24 January 2011

Scariest thing(s) I've seen in awhile

Saw this on an Internet forum I frequent:
I think it's wrong to look at the Military as a defensive tool, only to be deployed in defense of our country.
It is an instrument of political, social, and ECONOMIC might.
Fighting for oil or to promote economic stability is as patriotic as fighting to physically defend your homeland.
If it makes the country stronger in any way I'm for it.
The more global the economy becomes the more important it is that everyone play nice and do business and if America has to carry a big stick and bust some heads once in a while to achieve that then so be it.
It was followed shortly thereafter by another who said:
[I agree]
Oil is an essential part of the economy and our nation. It cannot run without it so it is worth war. Even though the two current wars in the Middle east are NOT because of it.
These comments were in response to someone asking about people's feelings about "liberals" who hate the military. Like any Internet discussion, the comments took off in a number of different directions, but these comments especially caught my attention because despite the tendency of this forum to lean somewhat to the (political) right, the people there generally seem to have their heads on straight with respect to freedom and liberty.

To hear people suggest that might makes right, that because we have a strong military, we should be able, if not have the right, to impose our will on others is really very sobering to me. I once heard someone say that the Tea Party doesn't have a coherent view of liberty. I don't want to make any statement about the Tea Party other than to say that these comments illustrate the point the gentleman was making at the time. For all the talk about freedom and liberty, many people seem to think that those things are reserved only for Americans and that our military is not simply a defensive tool but can and should be used to promote our own well-being at the expense of others'.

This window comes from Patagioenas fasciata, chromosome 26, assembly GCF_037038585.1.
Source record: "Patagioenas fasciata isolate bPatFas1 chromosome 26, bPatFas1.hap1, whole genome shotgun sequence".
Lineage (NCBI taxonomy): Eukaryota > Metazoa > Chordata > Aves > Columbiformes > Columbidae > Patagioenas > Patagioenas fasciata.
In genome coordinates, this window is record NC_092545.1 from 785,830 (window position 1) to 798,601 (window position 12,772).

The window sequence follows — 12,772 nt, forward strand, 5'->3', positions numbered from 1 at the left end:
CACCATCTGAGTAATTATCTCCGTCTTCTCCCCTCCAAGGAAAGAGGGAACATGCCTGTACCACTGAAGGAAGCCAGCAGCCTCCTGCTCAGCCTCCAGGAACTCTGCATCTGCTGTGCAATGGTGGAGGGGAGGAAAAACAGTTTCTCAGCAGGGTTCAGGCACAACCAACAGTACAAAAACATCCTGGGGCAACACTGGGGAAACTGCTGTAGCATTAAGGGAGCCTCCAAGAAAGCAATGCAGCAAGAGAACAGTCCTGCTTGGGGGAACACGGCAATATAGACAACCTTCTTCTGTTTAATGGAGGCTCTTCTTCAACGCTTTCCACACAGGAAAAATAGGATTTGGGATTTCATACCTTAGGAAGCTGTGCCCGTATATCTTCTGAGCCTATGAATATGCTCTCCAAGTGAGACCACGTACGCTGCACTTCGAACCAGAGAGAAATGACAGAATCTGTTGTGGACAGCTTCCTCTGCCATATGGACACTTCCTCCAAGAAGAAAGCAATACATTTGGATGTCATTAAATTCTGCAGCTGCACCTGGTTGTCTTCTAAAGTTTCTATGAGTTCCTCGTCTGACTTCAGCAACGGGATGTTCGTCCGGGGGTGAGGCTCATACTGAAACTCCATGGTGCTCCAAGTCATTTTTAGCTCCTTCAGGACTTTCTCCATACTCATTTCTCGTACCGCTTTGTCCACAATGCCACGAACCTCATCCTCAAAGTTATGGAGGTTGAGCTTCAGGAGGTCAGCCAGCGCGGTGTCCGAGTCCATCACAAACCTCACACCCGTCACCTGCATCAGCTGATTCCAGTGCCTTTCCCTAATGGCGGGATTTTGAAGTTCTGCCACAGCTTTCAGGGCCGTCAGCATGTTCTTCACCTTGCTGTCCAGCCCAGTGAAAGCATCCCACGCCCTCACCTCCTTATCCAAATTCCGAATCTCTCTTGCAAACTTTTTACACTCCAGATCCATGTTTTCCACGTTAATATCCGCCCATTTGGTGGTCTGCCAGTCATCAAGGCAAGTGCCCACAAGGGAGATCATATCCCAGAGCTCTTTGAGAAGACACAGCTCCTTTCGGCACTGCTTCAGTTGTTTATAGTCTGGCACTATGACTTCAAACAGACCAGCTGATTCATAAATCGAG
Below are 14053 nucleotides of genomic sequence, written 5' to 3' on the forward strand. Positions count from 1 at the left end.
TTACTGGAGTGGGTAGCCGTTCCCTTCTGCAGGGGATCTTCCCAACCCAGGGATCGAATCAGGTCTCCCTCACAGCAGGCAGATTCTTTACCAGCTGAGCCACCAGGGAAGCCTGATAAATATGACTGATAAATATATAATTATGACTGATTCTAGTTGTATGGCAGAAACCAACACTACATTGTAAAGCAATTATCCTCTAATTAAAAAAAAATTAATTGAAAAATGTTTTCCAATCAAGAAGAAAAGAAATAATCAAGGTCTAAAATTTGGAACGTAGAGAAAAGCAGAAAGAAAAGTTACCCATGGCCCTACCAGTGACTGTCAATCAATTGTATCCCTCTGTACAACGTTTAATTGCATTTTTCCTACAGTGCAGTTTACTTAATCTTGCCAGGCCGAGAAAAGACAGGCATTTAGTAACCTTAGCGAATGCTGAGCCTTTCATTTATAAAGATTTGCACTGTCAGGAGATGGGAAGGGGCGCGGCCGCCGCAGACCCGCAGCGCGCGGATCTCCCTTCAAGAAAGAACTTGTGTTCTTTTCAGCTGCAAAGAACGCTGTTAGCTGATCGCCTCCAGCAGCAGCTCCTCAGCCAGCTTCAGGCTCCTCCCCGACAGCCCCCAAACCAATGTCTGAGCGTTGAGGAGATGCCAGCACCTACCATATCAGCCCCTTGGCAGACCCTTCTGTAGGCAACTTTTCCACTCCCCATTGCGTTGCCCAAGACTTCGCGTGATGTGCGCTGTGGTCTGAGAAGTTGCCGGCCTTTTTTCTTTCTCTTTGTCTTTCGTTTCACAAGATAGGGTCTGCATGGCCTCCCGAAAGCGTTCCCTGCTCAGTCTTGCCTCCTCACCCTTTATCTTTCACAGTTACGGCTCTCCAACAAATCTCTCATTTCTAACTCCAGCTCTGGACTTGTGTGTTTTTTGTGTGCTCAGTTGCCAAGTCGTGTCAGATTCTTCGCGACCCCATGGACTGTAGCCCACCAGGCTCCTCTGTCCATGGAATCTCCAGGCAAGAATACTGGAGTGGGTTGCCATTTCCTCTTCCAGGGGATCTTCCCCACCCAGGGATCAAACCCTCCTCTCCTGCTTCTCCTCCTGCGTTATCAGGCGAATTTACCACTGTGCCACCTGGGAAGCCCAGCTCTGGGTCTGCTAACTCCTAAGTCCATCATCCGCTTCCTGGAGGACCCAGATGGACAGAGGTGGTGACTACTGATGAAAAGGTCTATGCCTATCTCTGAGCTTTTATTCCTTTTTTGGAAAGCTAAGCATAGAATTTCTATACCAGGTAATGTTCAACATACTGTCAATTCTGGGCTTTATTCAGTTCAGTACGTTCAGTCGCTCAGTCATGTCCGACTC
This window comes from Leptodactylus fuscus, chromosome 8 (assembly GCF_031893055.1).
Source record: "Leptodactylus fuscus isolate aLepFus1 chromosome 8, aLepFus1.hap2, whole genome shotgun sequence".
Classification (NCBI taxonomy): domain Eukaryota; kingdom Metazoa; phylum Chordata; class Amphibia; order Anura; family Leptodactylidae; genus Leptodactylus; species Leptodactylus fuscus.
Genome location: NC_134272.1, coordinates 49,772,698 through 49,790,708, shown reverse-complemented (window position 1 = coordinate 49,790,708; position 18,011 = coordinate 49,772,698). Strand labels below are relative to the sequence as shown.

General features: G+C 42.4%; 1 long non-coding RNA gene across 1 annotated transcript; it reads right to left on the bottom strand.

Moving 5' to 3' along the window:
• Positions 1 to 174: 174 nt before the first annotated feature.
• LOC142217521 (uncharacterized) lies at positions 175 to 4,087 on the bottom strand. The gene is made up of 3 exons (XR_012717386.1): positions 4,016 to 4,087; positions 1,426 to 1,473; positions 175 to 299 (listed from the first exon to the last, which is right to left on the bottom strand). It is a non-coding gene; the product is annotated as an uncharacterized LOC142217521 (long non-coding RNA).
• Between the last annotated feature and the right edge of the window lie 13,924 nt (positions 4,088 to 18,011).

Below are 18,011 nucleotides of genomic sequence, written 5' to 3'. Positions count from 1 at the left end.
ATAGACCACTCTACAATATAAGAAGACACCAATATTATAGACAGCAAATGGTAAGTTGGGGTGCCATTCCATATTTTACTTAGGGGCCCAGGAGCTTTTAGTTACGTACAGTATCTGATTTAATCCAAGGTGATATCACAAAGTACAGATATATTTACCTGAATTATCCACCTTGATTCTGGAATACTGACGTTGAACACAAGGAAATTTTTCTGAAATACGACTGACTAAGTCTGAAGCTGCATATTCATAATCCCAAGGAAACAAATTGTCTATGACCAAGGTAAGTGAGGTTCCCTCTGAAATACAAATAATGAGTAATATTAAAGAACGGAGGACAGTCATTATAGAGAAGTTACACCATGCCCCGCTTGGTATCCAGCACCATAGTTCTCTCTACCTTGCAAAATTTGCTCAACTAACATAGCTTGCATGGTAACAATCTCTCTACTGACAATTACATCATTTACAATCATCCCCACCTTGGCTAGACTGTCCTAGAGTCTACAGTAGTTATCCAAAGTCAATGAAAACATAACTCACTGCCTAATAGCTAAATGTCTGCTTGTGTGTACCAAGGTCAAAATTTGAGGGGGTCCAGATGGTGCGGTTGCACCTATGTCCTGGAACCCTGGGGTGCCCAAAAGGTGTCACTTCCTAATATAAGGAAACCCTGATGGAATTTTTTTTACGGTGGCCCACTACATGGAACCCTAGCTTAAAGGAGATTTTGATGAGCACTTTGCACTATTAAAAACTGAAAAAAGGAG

How can anyone simultaneously cry foul at U.S. government's trampling on its citizens' rights while at the same time demanding that it trample on someone else's? Rights come from our Creator, not the constitution. The constitution does not grant rights but instead restrains the federal government from infringing them, and people who truly understand what liberty and freedom are understand that all people have those rights.


Glenn Greenwald writes about the U.S. government's treatment of its detainees, specifically Bradley Manning, the army private accused of leaking classified information to WikiLeaks. I'll admit that I'm a little conflicted about Mr. Manning's case. On the one hand, he allegedly leaked documents in violation of his promise to keep them secret. On the other, assuming he did leak them, he's brought to light a number of horrible, horrible things that the government has done in its pursuit of the wars in Iraq and Afghanistan. In the end, I think he ought to be commended for bringing these things to light. It's unfortunate that his "crime" against the government is getting all of the coverage instead of the crimes committed by the government. That's not what really scares me, though.